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Linda Rutenberg - Lady of the Night
By Lynne Eodice
Jan 16, 2011

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We're accustomed to seeing plants and flowers by daylight, but Linda Rutenberg's images reveal the drama and mystery of the garden by night. This accomplished fine-art photographer from Canada has a striking coffee-table book entitled, The Garden at Night: Private Views of Public Edens.

She has a BFA in film and music and an MFA in photography from Concordia University, and has been working as a professional photographer for about 30 years. She has also taught photography for a long time, which include workshops in black-and-white darkroom, photo essays, street photography, travel, infrared, Polaroid transfers, and photographing gardens. "I also teach a workshop called 'Breaking Boundaries,' which is for people who have been photographing for a while," she says. "It gets them to start thinking differently about their work." She is also lecturing at some of the gardens she has photographed.

She got the inspiration for The Garden at Night while she was doing a night photography project, and found that cities were often overly lit after dark. "I decided to go out with my digital camera and really explore the dark and mysterious areas that still existed in Montreal, and everywhere I went in large cities," she says. "When I do a project, I like to read poetry or books on the subject just to give me more food for thought." For inspiration, she read a book entitled Acquainted with the Night by Christopher Dewdney (who has written the introduction for The Garden at Night). "It was basically an encyclopedia of night lore," says Rutenberg.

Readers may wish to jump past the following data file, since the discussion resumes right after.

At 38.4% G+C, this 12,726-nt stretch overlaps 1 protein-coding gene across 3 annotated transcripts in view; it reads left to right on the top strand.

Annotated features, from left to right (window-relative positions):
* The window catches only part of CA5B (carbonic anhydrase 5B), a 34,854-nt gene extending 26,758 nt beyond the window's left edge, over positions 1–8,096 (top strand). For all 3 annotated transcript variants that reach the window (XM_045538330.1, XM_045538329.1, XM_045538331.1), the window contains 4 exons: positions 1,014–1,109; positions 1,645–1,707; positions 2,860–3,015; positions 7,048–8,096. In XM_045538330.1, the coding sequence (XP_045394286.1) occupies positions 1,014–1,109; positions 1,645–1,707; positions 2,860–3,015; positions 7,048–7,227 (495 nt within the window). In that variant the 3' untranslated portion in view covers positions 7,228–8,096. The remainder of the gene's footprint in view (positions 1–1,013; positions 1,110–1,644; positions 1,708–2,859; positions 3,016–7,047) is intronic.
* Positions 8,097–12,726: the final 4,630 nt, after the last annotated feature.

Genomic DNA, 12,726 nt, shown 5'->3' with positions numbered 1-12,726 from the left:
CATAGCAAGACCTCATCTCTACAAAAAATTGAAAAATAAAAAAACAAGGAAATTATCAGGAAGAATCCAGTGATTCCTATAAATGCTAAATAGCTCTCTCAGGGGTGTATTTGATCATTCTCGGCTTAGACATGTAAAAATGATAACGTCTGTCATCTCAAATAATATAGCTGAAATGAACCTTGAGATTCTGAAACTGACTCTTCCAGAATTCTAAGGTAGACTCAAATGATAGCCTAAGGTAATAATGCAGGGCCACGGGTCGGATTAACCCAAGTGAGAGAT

Then she was sent to a garden near Quebec City to shoot an assignment for Landscape Architect magazine, which involved photographing the International Garden Festival during the daytime. "The director suggested that I get there very early in the morning because he said that the light was the most beautiful at that time," she says. "Because we have this Volkswagen Camper, I asked whether we could stay overnight in the garden itself." And because she was inspired by the possibilities that nighttime offered, it occurred to her that it would be interesting to shoot the garden while she and her husband were there after dark. Her husband lit the foliage with a flashlight while Rutenberg took pictures. "It was our first attempt and we really didn't know what we were doing, but the results were very interesting," she says.

After this, she photographed the Chinese Lantern exhibition in Montreal, which takes place annually in October and is open at night. "This time I had more of a sense what I was looking for," she says. The resulting images turned out beautifully, and Rutenberg realized she had the opportunity to do a very interesting project. Thus, The Garden at Night was born. This is the first book in a series, and features 16 American gardens and 4 Canadian gardens.  Rutenberg has just finished her second book about botanical gardens at night, called After Midnight: Through the Seasons at the Montreal Botanical Garden, which she photographed over the span of all four seasons of the year. She has also signed a contract to do a third book called The English Garden at Night, and will be traveling to Britain to do the photography.